Here is the planted plot and how it looks today:
The wheat patch at Veg Patch Kitchen
The plot is roughly 3m x 2m with a path through the middle so I can get in and weed. I broadcast the seeds randomly, raked them in and then used a large piece of cardboard (a Shipton Mill delivery box as it happens) laid on the soil to tread the seed in. The canes and string are there as a collie disruption mechanism, in other words to stop our collie, Rascal, from digging up my seeds. For some reason his favourite game is to dig large holes in this particular patch.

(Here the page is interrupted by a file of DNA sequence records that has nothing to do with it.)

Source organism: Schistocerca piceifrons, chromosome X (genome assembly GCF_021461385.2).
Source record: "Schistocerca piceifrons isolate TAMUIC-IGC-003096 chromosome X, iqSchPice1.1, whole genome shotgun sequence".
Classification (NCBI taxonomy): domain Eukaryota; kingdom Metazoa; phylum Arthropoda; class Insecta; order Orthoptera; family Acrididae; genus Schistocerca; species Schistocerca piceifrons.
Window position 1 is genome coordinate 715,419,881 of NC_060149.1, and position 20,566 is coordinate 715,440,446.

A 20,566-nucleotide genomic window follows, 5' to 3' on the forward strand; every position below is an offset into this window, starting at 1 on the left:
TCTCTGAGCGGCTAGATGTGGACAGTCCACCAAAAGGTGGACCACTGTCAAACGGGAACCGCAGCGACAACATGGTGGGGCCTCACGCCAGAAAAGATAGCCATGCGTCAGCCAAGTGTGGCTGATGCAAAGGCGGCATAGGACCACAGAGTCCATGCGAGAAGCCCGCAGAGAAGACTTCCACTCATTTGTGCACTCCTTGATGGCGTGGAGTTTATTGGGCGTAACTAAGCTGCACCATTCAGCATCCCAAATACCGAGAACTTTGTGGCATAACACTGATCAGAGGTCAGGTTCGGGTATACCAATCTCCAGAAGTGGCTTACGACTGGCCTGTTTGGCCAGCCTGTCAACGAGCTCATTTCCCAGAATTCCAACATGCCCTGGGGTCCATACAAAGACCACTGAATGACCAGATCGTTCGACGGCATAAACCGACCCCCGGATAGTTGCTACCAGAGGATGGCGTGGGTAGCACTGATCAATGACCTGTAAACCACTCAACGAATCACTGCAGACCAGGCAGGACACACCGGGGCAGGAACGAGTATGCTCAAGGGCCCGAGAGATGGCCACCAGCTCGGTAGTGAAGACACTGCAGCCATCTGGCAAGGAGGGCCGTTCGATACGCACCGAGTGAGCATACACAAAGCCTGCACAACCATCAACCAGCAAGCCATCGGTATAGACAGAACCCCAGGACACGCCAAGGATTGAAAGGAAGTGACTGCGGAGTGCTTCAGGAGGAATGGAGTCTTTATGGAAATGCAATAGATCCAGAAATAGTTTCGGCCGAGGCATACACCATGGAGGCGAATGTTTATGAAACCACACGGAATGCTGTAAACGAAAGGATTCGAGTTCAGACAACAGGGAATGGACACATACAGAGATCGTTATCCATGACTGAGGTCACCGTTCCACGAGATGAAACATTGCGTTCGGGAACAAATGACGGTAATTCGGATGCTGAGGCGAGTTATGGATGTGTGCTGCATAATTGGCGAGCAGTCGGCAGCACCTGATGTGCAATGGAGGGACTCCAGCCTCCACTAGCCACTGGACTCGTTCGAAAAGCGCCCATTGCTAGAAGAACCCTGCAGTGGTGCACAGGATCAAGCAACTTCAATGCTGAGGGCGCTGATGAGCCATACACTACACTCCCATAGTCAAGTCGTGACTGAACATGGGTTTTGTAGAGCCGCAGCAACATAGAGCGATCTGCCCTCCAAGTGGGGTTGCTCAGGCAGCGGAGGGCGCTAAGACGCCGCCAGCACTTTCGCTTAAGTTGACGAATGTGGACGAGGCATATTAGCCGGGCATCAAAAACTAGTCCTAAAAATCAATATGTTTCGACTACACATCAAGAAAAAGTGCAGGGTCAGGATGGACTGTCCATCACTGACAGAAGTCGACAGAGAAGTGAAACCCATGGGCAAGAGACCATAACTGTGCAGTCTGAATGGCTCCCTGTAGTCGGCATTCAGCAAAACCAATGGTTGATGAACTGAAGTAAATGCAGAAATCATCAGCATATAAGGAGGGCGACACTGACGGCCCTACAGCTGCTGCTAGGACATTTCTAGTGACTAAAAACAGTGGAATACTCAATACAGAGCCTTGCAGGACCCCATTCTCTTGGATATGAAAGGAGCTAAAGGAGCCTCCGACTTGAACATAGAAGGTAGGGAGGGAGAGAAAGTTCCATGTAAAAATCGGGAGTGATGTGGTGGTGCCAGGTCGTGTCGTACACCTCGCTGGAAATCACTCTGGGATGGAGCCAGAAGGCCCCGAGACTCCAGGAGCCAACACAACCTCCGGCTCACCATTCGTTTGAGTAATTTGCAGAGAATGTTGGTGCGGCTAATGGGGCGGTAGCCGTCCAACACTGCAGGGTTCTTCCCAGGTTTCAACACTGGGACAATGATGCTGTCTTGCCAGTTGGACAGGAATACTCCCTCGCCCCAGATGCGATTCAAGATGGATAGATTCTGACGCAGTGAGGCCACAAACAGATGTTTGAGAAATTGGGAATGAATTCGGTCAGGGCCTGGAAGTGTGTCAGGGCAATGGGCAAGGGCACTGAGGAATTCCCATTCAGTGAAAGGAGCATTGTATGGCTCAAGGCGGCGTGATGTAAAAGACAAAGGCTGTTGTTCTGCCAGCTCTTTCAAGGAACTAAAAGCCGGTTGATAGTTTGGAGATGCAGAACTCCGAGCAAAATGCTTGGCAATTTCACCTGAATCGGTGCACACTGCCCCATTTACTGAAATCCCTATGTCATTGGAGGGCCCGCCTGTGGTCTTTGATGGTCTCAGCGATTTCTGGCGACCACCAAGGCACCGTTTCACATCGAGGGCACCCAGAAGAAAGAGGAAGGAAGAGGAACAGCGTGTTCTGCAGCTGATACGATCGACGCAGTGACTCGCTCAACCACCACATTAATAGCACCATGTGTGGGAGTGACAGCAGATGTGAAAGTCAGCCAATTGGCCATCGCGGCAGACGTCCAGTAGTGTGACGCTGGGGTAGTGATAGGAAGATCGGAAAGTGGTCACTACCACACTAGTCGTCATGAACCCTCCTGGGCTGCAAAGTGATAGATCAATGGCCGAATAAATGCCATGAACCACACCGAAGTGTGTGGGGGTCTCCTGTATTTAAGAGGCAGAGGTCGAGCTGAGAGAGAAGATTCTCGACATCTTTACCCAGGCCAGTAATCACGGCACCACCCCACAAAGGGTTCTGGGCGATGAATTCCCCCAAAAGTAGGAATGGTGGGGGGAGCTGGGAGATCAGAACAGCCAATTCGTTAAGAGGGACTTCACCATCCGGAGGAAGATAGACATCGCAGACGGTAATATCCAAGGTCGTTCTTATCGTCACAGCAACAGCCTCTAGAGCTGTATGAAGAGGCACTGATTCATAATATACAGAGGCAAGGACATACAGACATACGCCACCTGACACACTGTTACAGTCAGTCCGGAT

I am an erratic gardener. I try my best every year to be better than the last. We always have a degree of success and a fair few meals from our garden every summer and autumn, but my gardening leaves a fair amount to be desired. Inevitably the weeds get the better of me. I hate pulling up self-seeded borage, nasturtiums and poppies because the bees and other pollinators love them so much. As a result our veg tends to be a little drowned out by these. Only the very strong wins through. I am going to try my hardest to be a diligent weeder of the wheat patch and I am hoping that the squirrels and pigeons give me a break when it comes to harvest time (if the crop survives that long). I will report the progress of the Veg Patch Loaf throughout the season. I very much hope I will be able to post a loaf that uses at least a bit of the wheat later in the year. Watch this space.